- A handshake deal is made man to man. One guy looks another guy right in the eye and says, Deal. Then they shake. That?s because in business, ultimately, every transaction is a one-to-one handshake.
- It’s flexible. A handshake signifies an agreement on major issues, but can be shifted to suit circumstances, without much stress.
- It’s a matter of principle. A handshake is the gestured equivalent of a promise. Nobody can do business with a liar, so standing up and making a promise is an assertion of what you believe — it’s about the value of your word as a man.
- Reveal all. If hidden reports, secret side deals, or huge liabilities emerge after the handshake, then there’s trouble.
- Be willing to trust. If you assume you’re the only one working toward that goal in complete good faith, then you aren’t negotiating in good faith. You have to assume that the other guy is just as interested in working out an equitable agreement as you are.
- Know what your word is worth. Never promise more than you can deliver.
- Be pleased the other guy got a good deal. Agreements work only if they work both ways.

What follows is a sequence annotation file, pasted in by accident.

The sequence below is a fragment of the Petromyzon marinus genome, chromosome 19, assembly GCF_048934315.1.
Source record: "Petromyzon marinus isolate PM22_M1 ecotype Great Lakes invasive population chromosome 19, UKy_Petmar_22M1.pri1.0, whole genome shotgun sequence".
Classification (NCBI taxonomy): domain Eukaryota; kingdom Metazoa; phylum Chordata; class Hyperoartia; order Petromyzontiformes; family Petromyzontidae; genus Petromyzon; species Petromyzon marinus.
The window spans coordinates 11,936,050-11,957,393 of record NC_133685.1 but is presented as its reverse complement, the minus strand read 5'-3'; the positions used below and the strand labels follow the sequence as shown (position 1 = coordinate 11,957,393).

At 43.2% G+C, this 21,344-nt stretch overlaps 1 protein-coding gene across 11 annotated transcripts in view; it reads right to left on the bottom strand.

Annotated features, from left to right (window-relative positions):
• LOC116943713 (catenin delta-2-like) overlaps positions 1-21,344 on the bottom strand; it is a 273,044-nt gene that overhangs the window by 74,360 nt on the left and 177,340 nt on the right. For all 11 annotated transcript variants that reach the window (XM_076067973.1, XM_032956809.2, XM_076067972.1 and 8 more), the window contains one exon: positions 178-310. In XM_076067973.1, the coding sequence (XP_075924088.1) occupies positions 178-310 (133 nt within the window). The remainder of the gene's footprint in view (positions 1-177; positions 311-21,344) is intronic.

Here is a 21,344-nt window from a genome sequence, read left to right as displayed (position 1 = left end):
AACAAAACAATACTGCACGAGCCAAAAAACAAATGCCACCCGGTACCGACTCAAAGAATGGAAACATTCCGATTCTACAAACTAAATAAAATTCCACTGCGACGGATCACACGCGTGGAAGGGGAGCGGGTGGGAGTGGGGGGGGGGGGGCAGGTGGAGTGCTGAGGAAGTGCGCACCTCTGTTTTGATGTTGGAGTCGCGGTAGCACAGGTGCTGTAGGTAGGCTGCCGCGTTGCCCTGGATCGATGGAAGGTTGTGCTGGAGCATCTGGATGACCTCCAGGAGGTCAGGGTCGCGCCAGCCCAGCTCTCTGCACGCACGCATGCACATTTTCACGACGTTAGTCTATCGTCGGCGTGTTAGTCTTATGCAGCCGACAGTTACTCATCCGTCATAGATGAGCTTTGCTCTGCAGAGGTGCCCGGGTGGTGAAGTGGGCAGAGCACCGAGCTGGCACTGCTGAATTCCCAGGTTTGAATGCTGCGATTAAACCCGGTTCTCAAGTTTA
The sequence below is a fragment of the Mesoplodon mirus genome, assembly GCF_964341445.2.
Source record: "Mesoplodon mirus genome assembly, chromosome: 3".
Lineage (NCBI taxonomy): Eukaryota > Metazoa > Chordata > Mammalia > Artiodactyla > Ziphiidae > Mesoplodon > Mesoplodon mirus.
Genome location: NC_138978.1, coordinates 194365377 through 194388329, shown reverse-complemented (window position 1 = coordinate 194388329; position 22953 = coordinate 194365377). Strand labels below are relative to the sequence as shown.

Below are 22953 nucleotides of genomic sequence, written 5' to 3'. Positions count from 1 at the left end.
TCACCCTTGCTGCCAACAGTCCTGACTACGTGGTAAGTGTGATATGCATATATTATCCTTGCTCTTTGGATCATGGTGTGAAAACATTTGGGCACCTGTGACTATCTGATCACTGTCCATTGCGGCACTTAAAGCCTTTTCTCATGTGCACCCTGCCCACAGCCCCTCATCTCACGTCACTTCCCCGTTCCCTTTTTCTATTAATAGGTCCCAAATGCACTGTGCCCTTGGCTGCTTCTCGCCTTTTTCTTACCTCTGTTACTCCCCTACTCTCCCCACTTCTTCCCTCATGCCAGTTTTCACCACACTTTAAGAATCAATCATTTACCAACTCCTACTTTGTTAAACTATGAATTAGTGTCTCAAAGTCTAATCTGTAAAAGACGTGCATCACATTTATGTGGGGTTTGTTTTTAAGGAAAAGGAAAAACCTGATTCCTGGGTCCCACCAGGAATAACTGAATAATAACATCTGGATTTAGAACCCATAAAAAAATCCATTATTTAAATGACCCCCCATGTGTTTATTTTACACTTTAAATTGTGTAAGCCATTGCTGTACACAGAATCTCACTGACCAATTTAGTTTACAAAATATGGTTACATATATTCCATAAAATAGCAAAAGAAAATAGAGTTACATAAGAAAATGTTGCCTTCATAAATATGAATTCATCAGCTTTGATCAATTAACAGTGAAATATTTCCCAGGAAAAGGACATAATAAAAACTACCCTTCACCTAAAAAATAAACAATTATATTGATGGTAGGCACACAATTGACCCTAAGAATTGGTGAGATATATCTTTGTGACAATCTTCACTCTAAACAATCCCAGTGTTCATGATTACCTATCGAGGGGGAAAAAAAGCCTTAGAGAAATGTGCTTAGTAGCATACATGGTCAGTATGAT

(Yeah, a little sexist (well a lot) but that can be “flexible”.)
This student also described a (paraphrased) $2M handshake deal that went sour, and the courts essentially threw it out, because nothing was in writing; except an appellate court that allowed the “breach of warranty”.? It took 8 years, but a jury awarded $135M. Then to quote the students conclusion: “Now that is a culture with high ethics!”
Perfect! A good company, in my opinion, will have a “culture with high ethics”. This culture perhaps is (or should be) rooted in the “old fashioned handshake”. Without offering quotes, I did see several references to the “handshake” between businesses; referring to the totality of the “deal”; the relationship, etc., which would include the contract, the understanding between management, the willingness to be flexible, the communications, and more. I like this. We will be discussing including this as a distinct part of our philosophy.
So, is the handshake gone? NO! Is ethics important? YES! Are they related? ABSOLUTELY! In fact, my take away is including the “old fashioned handshake” as part of our relationships; even if that handshake is virtual.